Music: Giacomo Puccini
Adapted from Victorien Sardou's drama
Concept by: Mauro Pagano
  Directed by
Paolo Bosisio

Raffaella Battistini
Fabio Buonocore
Mauro Buda
Angelotti / Carceriere
Luca Gallo
Sacrestano / Sciarrone
Davide Rocca
Costa Latsos
SS general
Boaz Senator
Captain Carter / SS captain
Robert A. Rossi

With: Piero Jocer
Antonio Bussetti e il suo cane MCay
Shaghayegh Allahyary
Maria Beatrice Pagano
Francesco Cirillo
Anna Pollio
Alessio Falco Graziani

Choir and Orchestra
"Franco Cerchiari" di Genova
Musical Director
Fabio Macelloni
Orchestra reduction
Gianfranco Blundo Canto, Michele Trenti, Fabio Macelloni
Silvano Santagata
Choirmaster assistant
Simone Olivari

Poster concept: Rebecca Pagano
Layout, stampa e Web: IdeaNove

A powerful new show based entirely on Puccini’s Tosca as performed inside the Buchenwald concentration camp in march 1945: one month prior to the self liberation of the prisoners and the arrival of the American troupes.

It is a piece of fiction, but its premises are such that it could have very likely been reality. It is common knowledge, that the SS were known to force prisoners in performances for the entertainment of the German soldiers and officials. 

In BUCHENWALD TOSCA  the story begins with American Captain Carter  dictating to his secretary that Ike will not believe his eyes upon receiving the footage filmed inside Buchenwald. A short clip is shown as if it were previewed before shipping while Carter goes on telling Ike about a tale he’s heard from many survivors.
Allegedly, a German Colonel sent by Himmler for the final solution, forced a recently caught operatic company to perform Puccini’s Tosca inside the camp. The atrocities committed during the performance would later lead to an internal rebellion resulting in the liberation of the camp and the slaughtering of the German officials.

After this brief introduction, the opera begins with the Jewish performers in prison suits, and a small German audience including Colonel Heinsel, his attendant, the camps leader and his wife and a couple of German civilians, two guards and and third one with a dog who regularly passes along the back of the theatre.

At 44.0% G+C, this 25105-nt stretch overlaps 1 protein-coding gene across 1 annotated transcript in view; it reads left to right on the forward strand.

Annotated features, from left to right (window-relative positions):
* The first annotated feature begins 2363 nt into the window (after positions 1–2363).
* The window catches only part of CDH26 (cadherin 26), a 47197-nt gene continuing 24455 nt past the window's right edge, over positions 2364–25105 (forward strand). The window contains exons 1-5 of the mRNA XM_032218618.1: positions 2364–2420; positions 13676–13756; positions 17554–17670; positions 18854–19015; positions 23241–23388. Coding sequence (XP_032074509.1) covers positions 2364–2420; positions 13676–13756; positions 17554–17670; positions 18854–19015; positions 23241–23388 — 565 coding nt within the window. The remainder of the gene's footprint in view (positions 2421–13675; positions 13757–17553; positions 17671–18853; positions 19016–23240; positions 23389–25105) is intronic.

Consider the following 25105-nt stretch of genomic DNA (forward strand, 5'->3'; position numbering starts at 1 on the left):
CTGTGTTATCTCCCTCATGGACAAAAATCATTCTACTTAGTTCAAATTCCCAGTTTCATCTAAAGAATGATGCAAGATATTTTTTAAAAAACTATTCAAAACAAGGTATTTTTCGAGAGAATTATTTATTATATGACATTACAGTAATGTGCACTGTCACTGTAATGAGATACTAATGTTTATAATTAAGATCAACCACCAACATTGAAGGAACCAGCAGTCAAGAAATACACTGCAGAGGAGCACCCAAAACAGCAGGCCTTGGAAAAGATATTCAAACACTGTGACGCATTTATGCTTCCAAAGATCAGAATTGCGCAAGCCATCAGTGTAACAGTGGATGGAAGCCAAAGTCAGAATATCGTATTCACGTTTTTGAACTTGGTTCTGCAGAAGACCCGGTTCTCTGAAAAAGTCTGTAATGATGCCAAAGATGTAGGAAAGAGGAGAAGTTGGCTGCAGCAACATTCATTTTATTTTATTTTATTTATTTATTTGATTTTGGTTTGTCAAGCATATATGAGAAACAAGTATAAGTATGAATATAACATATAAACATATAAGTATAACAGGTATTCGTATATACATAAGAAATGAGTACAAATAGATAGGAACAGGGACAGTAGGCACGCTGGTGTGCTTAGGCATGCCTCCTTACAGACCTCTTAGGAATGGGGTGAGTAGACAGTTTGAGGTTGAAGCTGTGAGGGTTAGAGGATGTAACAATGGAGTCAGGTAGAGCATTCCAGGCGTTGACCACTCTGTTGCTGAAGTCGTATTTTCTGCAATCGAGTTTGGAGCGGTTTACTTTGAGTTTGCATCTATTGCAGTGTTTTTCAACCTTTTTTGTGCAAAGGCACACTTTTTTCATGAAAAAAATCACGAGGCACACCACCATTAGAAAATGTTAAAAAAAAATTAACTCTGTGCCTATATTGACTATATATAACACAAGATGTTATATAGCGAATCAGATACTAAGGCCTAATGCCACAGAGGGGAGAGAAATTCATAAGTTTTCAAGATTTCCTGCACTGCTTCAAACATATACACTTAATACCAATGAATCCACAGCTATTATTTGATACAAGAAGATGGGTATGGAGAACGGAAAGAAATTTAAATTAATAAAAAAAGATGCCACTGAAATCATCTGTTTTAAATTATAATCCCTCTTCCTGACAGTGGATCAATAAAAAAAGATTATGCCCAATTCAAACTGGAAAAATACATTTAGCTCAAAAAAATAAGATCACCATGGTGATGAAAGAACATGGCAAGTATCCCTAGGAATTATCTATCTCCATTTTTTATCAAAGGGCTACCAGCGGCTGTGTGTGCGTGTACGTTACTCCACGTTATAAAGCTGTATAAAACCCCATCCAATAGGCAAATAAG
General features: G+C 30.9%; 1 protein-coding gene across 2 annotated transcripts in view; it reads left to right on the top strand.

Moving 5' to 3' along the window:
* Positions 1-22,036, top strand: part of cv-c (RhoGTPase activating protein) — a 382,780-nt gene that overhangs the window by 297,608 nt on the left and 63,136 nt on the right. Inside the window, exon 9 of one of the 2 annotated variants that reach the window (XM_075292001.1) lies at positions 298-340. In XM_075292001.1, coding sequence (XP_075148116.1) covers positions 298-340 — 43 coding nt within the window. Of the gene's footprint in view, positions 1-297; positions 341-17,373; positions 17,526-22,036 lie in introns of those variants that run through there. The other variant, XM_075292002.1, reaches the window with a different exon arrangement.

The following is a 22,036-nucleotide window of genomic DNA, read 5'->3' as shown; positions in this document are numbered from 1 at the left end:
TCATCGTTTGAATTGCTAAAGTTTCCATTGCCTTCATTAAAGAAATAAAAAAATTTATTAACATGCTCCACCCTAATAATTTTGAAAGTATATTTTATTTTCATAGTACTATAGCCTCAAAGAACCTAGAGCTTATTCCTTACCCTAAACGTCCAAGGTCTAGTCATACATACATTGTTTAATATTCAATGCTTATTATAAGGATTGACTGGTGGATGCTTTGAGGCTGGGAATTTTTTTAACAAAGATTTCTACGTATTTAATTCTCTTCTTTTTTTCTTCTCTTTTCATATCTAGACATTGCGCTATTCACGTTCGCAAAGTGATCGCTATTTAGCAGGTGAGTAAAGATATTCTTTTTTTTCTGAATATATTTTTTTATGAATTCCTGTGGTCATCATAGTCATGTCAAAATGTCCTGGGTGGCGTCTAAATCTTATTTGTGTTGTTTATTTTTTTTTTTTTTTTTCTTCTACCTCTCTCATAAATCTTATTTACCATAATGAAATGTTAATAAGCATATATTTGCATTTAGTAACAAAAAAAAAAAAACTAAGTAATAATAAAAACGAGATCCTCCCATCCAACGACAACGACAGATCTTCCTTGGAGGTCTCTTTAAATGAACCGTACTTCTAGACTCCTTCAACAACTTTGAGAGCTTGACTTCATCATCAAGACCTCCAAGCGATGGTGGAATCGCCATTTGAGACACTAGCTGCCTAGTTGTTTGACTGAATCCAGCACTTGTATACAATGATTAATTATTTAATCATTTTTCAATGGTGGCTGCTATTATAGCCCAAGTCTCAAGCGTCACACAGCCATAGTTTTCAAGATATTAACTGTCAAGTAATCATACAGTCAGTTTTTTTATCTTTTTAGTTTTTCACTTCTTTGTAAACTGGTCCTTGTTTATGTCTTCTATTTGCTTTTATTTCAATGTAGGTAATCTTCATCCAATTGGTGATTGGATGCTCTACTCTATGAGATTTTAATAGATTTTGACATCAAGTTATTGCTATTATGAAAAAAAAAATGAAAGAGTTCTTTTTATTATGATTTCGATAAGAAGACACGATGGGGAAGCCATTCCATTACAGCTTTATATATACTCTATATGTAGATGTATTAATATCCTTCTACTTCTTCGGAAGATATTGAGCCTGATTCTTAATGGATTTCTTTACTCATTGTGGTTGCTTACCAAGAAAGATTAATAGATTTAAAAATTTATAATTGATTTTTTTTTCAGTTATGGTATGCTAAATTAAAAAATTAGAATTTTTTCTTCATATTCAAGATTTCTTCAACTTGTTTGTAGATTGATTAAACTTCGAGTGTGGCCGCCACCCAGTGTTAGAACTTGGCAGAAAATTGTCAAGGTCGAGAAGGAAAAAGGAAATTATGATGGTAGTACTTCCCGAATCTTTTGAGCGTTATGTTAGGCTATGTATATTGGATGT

A backdrop of the barbed wire with a checkpoint tower is the only image necessary to set the stage.
On a small platform the opera unfolds.

Tosca is the anti-diva who will fight for her freedom and that of Cavaradossi, both in Puccini’s story and in the camp’s life as they enjoy their last few hours before being killed during and at the end of the production.

Cavaradossi is the rebel who defies the Germans and is beaten nearly to death before getting shot by Heinsel after the fictitious shooting in the opera.

Scarpia, not a Jew but a communist, believes to be somewhat special in the eyes of the Germans and thinks he will be spared, but his fate is the same as for the others.

Sacrestano is played by a crazed prisoner who has no idea of what is really going on, and performs his role as he would in a great opera house outside this horror.

Spoletta carries his score on stage because he’s a young actor who never learned the part and is forced to perform, frightened to be executed earlier than his time if he makes a mistake.

Angelotti is also terrified at the beginning, but thanks to Cavaradossi’s example seems to become more inspired and determined throughout the story.

In the end, Tosca jumps and, in a last attempt to vindicate her lover’s killing by reaching out in rage against the Germans, is shot dead by a machine gun which kills the orchestra director in the process.

As Heinsel applauds for the success of his plan, the rest of the musicians and the chorus are left horrified and astonished, probably lighting the spark of the rebellion which would lead to the liberation of the camp.

This is the final message that is conveyed  - “The show in march, in April the liberation”